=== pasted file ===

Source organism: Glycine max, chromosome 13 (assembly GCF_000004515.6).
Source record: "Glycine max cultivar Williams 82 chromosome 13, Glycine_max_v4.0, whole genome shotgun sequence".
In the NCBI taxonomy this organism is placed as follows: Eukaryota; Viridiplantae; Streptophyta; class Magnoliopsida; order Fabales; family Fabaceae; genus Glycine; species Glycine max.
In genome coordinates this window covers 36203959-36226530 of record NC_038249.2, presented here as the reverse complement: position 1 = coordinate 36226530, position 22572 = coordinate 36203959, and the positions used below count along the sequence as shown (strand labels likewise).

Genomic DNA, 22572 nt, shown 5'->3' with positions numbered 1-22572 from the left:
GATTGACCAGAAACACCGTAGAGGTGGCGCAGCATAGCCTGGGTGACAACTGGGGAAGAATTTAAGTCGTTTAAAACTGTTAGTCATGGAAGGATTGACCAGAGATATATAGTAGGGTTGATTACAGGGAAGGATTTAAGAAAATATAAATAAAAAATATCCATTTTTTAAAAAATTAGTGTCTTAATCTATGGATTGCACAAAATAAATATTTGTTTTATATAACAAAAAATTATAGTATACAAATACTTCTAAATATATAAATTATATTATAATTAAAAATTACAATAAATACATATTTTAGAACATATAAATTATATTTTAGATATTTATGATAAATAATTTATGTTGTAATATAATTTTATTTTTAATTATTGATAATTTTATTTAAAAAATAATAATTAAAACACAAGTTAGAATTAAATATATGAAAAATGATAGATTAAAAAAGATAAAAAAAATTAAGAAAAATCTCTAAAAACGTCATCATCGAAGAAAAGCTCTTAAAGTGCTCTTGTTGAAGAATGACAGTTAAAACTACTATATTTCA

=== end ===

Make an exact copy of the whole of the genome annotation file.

Source organism: Glycine max, chromosome 13 (assembly GCF_000004515.6).
Source record: "Glycine max cultivar Williams 82 chromosome 13, Glycine_max_v4.0, whole genome shotgun sequence".
In the NCBI taxonomy this organism is placed as follows: Eukaryota; Viridiplantae; Streptophyta; class Magnoliopsida; order Fabales; family Fabaceae; genus Glycine; species Glycine max.
In genome coordinates this window covers 36203959-36226530 of record NC_038249.2, presented here as the reverse complement: position 1 = coordinate 36226530, position 22572 = coordinate 36203959, and the positions used below count along the sequence as shown (strand labels likewise).

Genomic DNA, 22572 nt, shown 5'->3' with positions numbered 1-22572 from the left:
GATTGACCAGAAACACCGTAGAGGTGGCGCAGCATAGCCTGGGTGACAACTGGGGAAGAATTTAAGTCGTTTAAAACTGTTAGTCATGGAAGGATTGACCAGAGATATATAGTAGGGTTGATTACAGGGAAGGATTTAAGAAAATATAAATAAAAAATATCCATTTTTTAAAAAATTAGTGTCTTAATCTATGGATTGCACAAAATAAATATTTGTTTTATATAACAAAAAATTATAGTATACAAATACTTCTAAATATATAAATTATATTATAATTAAAAATTACAATAAATACATATTTTAGAACATATAAATTATATTTTAGATATTTATGATAAATAATTTATGTTGTAATATAATTTTATTTTTAATTATTGATAATTTTATTTAAAAAATAATAATTAAAACACAAGTTAGAATTAAATATATGAAAAATGATAGATTAAAAAAGATAAAAAAAATTAAGAAAAATCTCTAAAAACGTCATCATCGAAGAAAAGCTCTTAAAGTGCTCTTGTTGAAGAATGACAGTTAAAACTACTATATTTCA